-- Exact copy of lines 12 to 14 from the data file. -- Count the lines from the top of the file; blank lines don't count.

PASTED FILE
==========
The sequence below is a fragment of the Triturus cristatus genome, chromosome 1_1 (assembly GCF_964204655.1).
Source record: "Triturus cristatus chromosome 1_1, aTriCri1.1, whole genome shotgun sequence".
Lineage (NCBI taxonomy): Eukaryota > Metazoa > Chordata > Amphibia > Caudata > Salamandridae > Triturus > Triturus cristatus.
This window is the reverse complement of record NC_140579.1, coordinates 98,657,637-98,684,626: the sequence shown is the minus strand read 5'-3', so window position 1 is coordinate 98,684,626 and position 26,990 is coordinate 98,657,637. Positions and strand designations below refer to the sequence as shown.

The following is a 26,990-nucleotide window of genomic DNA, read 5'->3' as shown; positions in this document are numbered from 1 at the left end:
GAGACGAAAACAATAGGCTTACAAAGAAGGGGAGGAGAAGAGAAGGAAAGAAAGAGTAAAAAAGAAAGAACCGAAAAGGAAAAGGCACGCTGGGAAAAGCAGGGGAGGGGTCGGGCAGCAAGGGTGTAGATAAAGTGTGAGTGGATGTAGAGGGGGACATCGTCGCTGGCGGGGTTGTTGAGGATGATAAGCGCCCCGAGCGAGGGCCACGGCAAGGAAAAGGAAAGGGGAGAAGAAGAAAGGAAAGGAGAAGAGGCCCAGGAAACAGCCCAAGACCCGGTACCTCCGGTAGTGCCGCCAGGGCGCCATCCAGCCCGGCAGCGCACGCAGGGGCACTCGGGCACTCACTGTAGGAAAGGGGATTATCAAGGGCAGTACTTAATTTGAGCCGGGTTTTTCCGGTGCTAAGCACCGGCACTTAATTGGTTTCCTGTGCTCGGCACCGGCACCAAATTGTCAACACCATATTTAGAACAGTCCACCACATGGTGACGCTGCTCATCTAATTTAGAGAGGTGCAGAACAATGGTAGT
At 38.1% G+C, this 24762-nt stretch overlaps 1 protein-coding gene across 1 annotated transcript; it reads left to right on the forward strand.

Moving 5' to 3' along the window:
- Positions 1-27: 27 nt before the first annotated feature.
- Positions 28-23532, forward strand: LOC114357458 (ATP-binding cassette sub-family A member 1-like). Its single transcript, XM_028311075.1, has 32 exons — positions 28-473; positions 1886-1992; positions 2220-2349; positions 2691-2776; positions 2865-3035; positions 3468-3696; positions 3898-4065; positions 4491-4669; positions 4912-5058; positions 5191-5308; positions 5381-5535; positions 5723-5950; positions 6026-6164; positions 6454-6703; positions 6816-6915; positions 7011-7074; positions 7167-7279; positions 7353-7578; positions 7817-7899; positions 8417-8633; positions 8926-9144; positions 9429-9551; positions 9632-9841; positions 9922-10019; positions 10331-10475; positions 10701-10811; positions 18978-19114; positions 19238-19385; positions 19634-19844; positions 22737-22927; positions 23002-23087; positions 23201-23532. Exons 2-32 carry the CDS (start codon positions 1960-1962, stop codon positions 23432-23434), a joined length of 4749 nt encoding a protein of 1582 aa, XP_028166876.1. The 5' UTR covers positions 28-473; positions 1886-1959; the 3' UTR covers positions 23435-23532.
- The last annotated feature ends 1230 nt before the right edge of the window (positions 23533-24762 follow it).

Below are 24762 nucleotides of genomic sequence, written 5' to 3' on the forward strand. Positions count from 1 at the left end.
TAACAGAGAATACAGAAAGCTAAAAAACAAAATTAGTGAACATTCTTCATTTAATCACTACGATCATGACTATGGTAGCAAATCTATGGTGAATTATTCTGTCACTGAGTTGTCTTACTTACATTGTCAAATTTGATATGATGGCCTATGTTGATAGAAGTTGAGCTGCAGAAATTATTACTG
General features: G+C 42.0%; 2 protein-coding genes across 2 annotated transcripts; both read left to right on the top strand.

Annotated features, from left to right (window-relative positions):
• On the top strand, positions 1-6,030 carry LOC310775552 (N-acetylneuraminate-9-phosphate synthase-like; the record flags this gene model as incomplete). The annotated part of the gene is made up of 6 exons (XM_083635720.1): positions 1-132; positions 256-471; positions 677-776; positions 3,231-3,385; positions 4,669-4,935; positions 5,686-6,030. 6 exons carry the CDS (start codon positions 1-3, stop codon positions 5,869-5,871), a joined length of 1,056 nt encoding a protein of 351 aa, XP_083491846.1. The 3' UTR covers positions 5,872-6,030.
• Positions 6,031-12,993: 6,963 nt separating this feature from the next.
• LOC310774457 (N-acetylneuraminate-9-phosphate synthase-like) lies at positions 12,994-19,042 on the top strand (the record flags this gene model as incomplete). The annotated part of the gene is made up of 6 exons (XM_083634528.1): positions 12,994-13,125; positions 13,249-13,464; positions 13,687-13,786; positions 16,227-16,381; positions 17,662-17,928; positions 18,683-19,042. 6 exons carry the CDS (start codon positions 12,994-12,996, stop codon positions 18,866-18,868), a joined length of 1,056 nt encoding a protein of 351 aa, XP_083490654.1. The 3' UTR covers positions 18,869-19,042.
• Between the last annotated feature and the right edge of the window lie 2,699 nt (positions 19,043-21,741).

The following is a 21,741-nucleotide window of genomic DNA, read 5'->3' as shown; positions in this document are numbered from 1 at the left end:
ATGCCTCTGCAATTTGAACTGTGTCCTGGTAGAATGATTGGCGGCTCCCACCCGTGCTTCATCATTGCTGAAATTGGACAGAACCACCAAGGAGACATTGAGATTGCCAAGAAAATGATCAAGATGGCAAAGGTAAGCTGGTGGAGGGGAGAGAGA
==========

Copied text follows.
Below are 24762 nucleotides of genomic sequence, written 5' to 3' on the forward strand. Positions count from 1 at the left end.
TAACAGAGAATACAGAAAGCTAAAAAACAAAATTAGTGAACATTCTTCATTTAATCACTACGATCATGACTATGGTAGCAAATCTATGGTGAATTATTCTGTCACTGAGTTGTCTTACTTACATTGTCAAATTTGATATGATGGCCTATGTTGATAGAAGTTGAGCTGCAGAAATTATTACTG
General features: G+C 42.0%; 2 protein-coding genes across 2 annotated transcripts; both read left to right on the top strand.